VIDEO: From civil rights to Russia to America’s economy — Hedrick Smith seeks to help “Reclaim the American Dream”
WILLIAMSTOWN, Mass. — Hedrick Smith’s long journalism career began covering civil rights in the American South, traversed to dissecting Kremlin policy in Moscow, to producing award-winning documentaries for the Public Broadcasting Service — along with multiple books along the way. Now the Pulitzer Prize-winning octogenerian is off to another frontier — a search for the people, ideas and institutions that might help “reclaim the American Dream.”
Smith talked about his new quest during a videoconference seminar March 3, 2015 with three Williams College seniors. They were emerging from their Winter Study research experience at a local initiative called the Rules Change Project. The effort was arranged through the campus Center for Learning in Action and Rules Change Project organizers are seeking to recruit student volunteers for additional research. Smith is author of the 2012 bestselling book, “Who Stole the American Dream.” The former Washington bureau chief for The New York Times continues to document America’s epidemic of economic inequality and consider how it might be cured.
“Rules Change and the American Dream: A Dialogue Across Generations,” brought together Smith with Williams seniors Mitch Prevot, Jack Atchue and Tom Cabarle. They gathered for a two-hour talk, discussion and town meeting-style dialogue with the audience. The whole event, featuring Smith “Skyping” from his Washington, D.C.-area home to a large screen in Brooks-Rogers Recital Hall — was video recorded for public use on the web and via WilliNet, Williamstown’s public-access cable service.
The Rules Change Project is at the intersection of journalism and public policy, according to longtime Williamstown resident and former jounalist and publisher Bill Densmore. “Our tag line is ‘solutions reporting about capitalism and the common good’,” says Densmore. “Our aim is to spotlight institutions and individuals who are helping to examine — and perhaps change — the relationship between corporations and government, and among corporations and key stakeholders besides stockholders — employees, customers, communities and the envirionment.”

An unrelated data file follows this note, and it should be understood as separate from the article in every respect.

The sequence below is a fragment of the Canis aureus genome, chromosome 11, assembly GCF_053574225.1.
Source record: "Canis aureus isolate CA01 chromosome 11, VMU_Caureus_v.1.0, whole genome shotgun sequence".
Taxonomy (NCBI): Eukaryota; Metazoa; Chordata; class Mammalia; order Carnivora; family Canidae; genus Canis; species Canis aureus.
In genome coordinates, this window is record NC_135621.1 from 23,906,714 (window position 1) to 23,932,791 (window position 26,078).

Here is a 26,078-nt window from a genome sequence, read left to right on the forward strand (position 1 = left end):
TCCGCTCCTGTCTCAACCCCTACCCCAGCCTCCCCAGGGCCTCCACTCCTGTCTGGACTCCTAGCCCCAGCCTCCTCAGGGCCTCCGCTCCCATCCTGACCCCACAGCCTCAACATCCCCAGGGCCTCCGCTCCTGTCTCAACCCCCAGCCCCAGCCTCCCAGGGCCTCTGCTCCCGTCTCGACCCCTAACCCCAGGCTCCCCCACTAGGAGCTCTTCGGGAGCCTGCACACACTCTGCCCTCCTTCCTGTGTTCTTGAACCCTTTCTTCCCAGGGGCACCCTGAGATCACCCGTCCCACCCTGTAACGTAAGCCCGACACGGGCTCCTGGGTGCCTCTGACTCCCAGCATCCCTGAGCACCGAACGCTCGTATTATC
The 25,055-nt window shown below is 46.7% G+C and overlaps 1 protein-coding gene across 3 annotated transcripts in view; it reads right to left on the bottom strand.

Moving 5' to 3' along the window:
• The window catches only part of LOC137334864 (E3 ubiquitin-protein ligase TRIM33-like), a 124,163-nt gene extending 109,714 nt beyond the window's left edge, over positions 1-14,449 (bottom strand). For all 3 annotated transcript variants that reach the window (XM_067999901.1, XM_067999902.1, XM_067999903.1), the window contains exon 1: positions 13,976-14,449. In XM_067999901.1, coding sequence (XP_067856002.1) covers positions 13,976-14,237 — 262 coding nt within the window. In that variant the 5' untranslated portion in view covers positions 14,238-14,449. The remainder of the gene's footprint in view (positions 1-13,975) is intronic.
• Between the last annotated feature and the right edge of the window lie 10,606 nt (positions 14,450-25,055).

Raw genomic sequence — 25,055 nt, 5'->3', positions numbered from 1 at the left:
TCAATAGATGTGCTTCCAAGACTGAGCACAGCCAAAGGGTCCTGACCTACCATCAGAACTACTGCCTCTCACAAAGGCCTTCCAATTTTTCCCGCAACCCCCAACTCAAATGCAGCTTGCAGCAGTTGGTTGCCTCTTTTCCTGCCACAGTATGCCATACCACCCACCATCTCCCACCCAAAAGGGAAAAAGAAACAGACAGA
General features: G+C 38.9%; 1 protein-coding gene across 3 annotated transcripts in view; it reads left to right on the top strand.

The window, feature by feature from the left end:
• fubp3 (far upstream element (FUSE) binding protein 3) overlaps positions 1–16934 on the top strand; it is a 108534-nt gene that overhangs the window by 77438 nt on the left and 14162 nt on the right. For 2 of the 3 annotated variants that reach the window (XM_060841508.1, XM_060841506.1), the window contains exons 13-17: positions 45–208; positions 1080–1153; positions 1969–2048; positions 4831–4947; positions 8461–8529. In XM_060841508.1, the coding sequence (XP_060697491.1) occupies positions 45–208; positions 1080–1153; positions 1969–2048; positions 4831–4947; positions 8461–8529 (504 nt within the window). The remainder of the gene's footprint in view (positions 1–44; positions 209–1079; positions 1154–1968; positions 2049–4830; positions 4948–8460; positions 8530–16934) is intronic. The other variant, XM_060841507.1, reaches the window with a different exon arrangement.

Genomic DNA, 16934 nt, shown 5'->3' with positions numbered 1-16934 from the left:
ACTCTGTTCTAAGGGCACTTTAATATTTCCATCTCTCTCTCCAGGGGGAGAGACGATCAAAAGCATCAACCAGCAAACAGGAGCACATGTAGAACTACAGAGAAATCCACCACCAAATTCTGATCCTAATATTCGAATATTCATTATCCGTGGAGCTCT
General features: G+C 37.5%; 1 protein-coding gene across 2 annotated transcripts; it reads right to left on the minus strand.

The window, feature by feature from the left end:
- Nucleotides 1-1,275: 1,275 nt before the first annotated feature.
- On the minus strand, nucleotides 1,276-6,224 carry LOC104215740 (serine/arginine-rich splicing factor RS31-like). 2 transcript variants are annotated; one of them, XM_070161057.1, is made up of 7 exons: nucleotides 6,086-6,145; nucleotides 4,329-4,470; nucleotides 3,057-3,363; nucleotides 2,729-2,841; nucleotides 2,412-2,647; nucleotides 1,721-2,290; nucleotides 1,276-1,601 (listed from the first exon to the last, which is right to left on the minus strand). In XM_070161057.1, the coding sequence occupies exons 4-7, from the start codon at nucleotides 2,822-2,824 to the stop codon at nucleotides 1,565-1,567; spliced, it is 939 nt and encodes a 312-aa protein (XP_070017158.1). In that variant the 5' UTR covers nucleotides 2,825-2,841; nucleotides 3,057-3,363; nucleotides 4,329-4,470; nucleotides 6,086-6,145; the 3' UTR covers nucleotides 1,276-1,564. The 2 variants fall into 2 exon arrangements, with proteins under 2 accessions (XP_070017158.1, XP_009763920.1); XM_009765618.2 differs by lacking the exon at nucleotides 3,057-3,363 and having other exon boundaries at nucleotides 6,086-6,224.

Prevot, Atchue and Cabarle spent January reviewing hundreds of articles and resources collected by Densmore over two years and reflecting aspects of the Rules Change vision. Each then took on the task of preparing profiles of two people (a total of six among the three of them) they judged to be Rules Change “giraffes” — people and institutions sticking their necks above the crowd to foster analysis an action that will make our participatory democracy more just and open. In dialogue with Hedrick Smith, they’ll talk about their research, their designated “giraffes,” and how their January research may have affected their own thinking about reinventing the American Dream for the Millenial generation.
For two years since the publication of his book, “Who Stole the American Dream,” Smith has been crosscrossing America talking crowds large and small – in some prestigious locations – and he has gotten an earful of concern from those audiences. He’ll set the scene for the Rules Change challenge – telling us why the public feels powerless. He’ll lhave some suggestions for what to do about it, including 10 steps for reviving the American Dream. (Water Street Books will also have his book for autographed sale in the Brooks-Rogers lobby).
In his 1960s-era book, Capitalism and Freedom, and a now-famous 1970 New York Times Magazine essay, the free-market economist Milton Friedman wrote: “There is one and only one social responsibility of business–to use it resources and engage in activities designed to increase its profits so long as it stays within the rules of the game, which is to say, engages in open and free competition without deception or fraud. Fifty years later, things have changed. U.S. Sen. Elizabeth Warren often speaks about today’s economic “rules of the game” as being “rigged against the little guy.” Exactly which rules are rigged? And if so, what will it take to change them?
At the same time, legal scholars such as Lynn Stout are revisiting Friedman’s now-assumed dictum, launched by Friedman, that the only purpose of a corporation is the maximize profits. In fact, Stout writes in her book, “The Shareholder Value Myth,” there are equal values at stake – involving customers, employees, communities and the environment.
A chance to be heard – March 3
After Smith’s half-hour talk about what he’s learned from speech audiences, and the discussion with the three seniors, students and community members in the Brooks-Rogers audience will be asked to speak about their aspirations for the American Dream, about whether the “rules of the game” are rigged (for and by whom), and their ideas for involvement and change. What is the state of the American Dream? What does that mean to audience members? And how do we restore it, or reinvent it?
For more information about the evening, or about volunteering to do web-based research and writing for the Rules Change Project, email Bill Densmore at firstname.lastname@example.org or call 617-448-6600.